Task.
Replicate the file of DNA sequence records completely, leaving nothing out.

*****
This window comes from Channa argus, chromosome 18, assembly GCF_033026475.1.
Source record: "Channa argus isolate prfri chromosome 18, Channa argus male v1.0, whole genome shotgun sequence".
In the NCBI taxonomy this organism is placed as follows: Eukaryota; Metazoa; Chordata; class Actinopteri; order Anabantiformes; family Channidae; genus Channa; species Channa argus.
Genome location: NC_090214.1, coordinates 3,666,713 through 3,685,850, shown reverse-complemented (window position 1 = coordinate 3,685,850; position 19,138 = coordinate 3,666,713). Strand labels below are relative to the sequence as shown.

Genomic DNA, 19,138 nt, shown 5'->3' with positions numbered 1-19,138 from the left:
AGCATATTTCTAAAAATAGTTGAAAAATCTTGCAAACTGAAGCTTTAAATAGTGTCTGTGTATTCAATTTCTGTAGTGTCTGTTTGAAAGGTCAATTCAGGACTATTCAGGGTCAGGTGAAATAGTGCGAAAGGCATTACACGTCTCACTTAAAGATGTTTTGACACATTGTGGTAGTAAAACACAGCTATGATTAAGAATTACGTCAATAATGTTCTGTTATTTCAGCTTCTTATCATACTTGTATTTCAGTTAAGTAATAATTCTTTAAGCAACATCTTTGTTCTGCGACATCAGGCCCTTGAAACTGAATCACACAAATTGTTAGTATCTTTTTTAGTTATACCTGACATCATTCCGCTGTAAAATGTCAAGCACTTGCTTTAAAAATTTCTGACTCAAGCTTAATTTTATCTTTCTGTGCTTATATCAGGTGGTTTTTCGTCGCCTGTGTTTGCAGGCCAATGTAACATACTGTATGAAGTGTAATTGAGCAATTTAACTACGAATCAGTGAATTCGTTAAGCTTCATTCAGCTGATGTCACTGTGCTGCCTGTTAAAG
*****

This window comes from Channa argus, chromosome 18, assembly GCF_033026475.1.
Source record: "Channa argus isolate prfri chromosome 18, Channa argus male v1.0, whole genome shotgun sequence".
In the NCBI taxonomy this organism is placed as follows: Eukaryota; Metazoa; Chordata; class Actinopteri; order Anabantiformes; family Channidae; genus Channa; species Channa argus.
Genome location: NC_090214.1, coordinates 3,666,713 through 3,685,850, shown reverse-complemented (window position 1 = coordinate 3,685,850; position 19,138 = coordinate 3,666,713). Strand labels below are relative to the sequence as shown.

Genomic DNA, 19,138 nt, shown 5'->3' with positions numbered 1-19,138 from the left:
AGCATATTTCTAAAAATAGTTGAAAAATCTTGCAAACTGAAGCTTTAAATAGTGTCTGTGTATTCAATTTCTGTAGTGTCTGTTTGAAAGGTCAATTCAGGACTATTCAGGGTCAGGTGAAATAGTGCGAAAGGCATTACACGTCTCACTTAAAGATGTTTTGACACATTGTGGTAGTAAAACACAGCTATGATTAAGAATTACGTCAATAATGTTCTGTTATTTCAGCTTCTTATCATACTTGTATTTCAGTTAAGTAATAATTCTTTAAGCAACATCTTTGTTCTGCGACATCAGGCCCTTGAAACTGAATCACACAAATTGTTAGTATCTTTTTTAGTTATACCTGACATCATTCCGCTGTAAAATGTCAAGCACTTGCTTTAAAAATTTCTGACTCAAGCTTAATTTTATCTTTCTGTGCTTATATCAGGTGGTTTTTCGTCGCCTGTGTTTGCAGGCCAATGTAACATACTGTATGAAGTGTAATTGAGCAATTTAACTACGAATCAGTGAATTCGTTAAGCTTCATTCAGCTGATGTCACTGTGCTGCCTGTTAAAG